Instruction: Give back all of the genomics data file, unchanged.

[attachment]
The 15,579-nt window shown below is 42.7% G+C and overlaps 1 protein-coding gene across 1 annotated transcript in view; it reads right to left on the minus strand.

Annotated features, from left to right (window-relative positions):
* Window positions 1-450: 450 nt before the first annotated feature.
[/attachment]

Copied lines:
The 15,579-nt window shown below is 42.7% G+C and overlaps 1 protein-coding gene across 1 annotated transcript in view; it reads right to left on the minus strand.

Annotated features, from left to right (window-relative positions):
* Window positions 1-450: 450 nt before the first annotated feature.